Pac-12, Fitbit and Stanford Medicine team up on COVID-19 research effort to help prevent spread of illness in student-athletes
SAN FRANCISCO - As part of its Student-Athlete Health & Well-Being Initiative (SAHWBI), the Pac-12 Conference today announced a research collaboration with Fitbit and researchers at Stanford Medicine that will invite student-athletes from all Pac-12 universities to participate in a new voluntary study using Fitbit devices to further investigate whether data from wearable devices can be used to help detect, track and contain infectious diseases such as COVID-19.
The study, expected to run through 2021, will recruit 1,000 student-athletes from participating Pac-12 Conference spring athletic programs and other sports practicing for their upcoming seasons. The project will focus on students participating in sports such as basketball, football, soccer and volleyball who receive frequent COVID-19 testing as part of their athletic program. Stanford Medicine researchers will compare wearable health data from Fitbit SenseTM smartwatches against results from COVID-19 testing and weekly surveys about potential exposure and symptoms to help provide insights into the active student population.
“The Pac-12’s number one priority is the health, safety and well-being of our student-athletes and staff. We are excited to be able to work with Fitbit and Stanford Medicine on this innovative project, which we hope will advance important COVID-19 research,” said Maggy Carlyle, General Counsel of the Pac-12 Conference. “We are dedicated to ensuring a safe continuation of education and athletic play during the pandemic and our hope is that what we learn will not only help mitigate the risk of outbreaks on Pac-12 campuses, but will positively impact other educational and athletics communities across the country.”
While the study is specific to student-athletes, it may help to develop broader solutions to help people stay healthy and detect early signs of illness. Researchers hope that learnings from this young adult age group can be applied to larger populations and will add to the growing body of knowledge around the potential for wearables like Fitbit to help control the spread of illness, especially in higher-risk communal settings.
Michael Snyder, PhD, professor and chair of genetics at the Stanford School of Medicine is principal investigator on this study. The study builds on research from Snyder’s Healthcare Innovation Lab at Stanford, which has explored key metrics from wearables to address the current pandemic as well as future emerging infectious diseases. The collaboration with Pac-12 and Fitbit will aim to provide researchers with more information about the impact of the COVID-19 pandemic on teammates, students and faculty across campuses and then allow them to apply those learnings to new populations.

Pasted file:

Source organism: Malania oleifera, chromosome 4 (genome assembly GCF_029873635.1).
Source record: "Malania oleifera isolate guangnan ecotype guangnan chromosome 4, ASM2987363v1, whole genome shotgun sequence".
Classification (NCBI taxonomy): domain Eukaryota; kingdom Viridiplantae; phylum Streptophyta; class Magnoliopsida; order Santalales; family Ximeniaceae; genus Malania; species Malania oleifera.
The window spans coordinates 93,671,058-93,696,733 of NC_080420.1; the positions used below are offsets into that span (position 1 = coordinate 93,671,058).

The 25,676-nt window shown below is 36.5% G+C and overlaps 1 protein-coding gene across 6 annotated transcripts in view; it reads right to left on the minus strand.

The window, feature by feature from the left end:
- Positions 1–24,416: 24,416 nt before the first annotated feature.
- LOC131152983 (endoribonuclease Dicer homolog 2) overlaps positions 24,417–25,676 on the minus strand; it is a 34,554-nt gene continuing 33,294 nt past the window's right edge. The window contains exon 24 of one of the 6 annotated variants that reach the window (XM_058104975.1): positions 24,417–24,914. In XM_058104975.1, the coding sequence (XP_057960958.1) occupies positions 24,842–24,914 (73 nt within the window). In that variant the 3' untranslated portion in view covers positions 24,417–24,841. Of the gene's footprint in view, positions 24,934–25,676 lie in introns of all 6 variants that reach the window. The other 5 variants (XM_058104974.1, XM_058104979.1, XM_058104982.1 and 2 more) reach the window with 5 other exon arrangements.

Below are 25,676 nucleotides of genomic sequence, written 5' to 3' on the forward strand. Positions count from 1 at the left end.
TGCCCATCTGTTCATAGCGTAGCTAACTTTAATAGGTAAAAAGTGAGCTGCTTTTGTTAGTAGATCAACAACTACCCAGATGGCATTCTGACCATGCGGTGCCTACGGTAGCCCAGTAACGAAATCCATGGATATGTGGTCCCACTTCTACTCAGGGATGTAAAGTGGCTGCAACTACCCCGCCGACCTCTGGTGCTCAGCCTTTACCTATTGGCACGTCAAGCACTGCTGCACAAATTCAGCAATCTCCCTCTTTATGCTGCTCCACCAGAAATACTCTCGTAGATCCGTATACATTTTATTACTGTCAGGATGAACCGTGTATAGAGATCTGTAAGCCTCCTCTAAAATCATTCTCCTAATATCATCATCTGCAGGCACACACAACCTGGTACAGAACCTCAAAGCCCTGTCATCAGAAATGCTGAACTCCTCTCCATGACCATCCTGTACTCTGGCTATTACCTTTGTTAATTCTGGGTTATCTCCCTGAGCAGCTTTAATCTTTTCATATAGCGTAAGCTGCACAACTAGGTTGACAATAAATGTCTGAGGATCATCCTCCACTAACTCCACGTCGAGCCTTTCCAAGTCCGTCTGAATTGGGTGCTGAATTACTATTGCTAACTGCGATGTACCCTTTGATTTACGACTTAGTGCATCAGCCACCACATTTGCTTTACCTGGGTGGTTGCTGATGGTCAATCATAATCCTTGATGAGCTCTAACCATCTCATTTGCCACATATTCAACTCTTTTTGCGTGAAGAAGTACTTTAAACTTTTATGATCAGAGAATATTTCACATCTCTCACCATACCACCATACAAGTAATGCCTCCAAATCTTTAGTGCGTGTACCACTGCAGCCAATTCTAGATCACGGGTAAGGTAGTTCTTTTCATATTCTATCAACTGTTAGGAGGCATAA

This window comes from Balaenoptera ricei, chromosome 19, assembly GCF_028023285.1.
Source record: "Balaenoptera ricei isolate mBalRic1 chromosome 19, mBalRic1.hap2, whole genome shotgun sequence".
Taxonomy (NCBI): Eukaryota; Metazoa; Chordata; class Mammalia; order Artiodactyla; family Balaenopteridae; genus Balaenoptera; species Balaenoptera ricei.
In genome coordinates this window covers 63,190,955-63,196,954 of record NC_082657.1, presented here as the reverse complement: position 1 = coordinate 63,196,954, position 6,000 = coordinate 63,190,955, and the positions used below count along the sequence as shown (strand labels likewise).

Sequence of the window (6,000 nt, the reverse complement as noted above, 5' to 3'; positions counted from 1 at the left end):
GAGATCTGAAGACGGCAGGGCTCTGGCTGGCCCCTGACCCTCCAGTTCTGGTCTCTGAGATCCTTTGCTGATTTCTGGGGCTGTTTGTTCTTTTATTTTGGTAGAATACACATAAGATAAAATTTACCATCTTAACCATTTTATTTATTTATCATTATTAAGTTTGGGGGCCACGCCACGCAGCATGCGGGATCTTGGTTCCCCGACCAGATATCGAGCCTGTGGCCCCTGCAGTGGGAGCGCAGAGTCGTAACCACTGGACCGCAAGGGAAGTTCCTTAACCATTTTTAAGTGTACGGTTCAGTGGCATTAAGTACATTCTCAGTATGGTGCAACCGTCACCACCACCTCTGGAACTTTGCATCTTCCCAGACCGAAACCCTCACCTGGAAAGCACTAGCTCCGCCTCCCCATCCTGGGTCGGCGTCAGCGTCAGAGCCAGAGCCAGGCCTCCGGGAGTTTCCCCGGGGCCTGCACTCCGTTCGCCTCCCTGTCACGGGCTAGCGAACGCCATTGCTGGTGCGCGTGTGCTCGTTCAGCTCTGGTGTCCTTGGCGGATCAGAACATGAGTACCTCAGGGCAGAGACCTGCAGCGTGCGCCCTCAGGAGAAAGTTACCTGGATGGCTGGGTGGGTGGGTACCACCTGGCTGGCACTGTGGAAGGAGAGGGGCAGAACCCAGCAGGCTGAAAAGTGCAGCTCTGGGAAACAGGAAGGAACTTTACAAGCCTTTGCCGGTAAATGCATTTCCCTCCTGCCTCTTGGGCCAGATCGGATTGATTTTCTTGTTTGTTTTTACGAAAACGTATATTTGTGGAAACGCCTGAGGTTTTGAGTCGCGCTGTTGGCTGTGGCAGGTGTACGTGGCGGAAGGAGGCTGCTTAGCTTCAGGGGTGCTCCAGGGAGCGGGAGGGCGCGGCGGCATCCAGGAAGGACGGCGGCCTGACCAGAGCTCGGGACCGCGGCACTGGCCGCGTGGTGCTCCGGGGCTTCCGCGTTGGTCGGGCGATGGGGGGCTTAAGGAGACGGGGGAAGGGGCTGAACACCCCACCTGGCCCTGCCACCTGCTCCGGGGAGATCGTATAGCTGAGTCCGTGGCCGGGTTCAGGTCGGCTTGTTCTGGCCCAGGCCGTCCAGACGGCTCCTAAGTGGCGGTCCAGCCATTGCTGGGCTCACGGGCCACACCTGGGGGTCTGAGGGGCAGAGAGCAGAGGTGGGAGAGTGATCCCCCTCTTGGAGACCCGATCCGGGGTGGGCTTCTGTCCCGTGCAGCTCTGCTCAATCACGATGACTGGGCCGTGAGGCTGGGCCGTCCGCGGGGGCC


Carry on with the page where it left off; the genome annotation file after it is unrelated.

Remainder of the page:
Results from Fitbit’s COVID-19 study show that breathing rate, resting heart rate and heart rate variability are all useful metrics for indicating onset of illness, which is important because people can transmit the virus before they realize they have symptoms or when they have no symptoms at all. Similar research from Stanford Medicine further validates the potential of wearables to detect COVID-19.
“Our research shows that day-to-day changes in key health metrics have the potential to signal the earliest signs of illness,” said John Moore, MD, PhD, Medical Director of Fitbit Health Solutions at Google. “This project will provide more insight by contributing valuable weekly COVID-19 testing data to correlate with health metrics from wearables. What we learn has the potential to help us better monitor and control the spread of illness, which remains critical as research continues to explore the possibility of COVID-19 transmission after vaccination and the impact of emerging variants.”
Student-athletes must be 18 years or older to participate. Eligibility will be prioritized based on those who will actively participate in a sport over the next six months and will receive regular COVID-19 testing. If a Pac-12 student-athlete is interested in participating in the study they can go here to learn more.
The research collaboration is part of the Pac-12 SAHWBI’s continuous efforts to protect and improve the health and well-being of student-athletes amid the COVID-19 pandemic. Created in 2013, SAHWBI is a collective effort between the Pac-12 Conference and all 12 member universities to find ways to reduce injuries, share current best practices and the emerging knowledge, and conduct research to uncover new ways to keep student-athletes as safe as possible.
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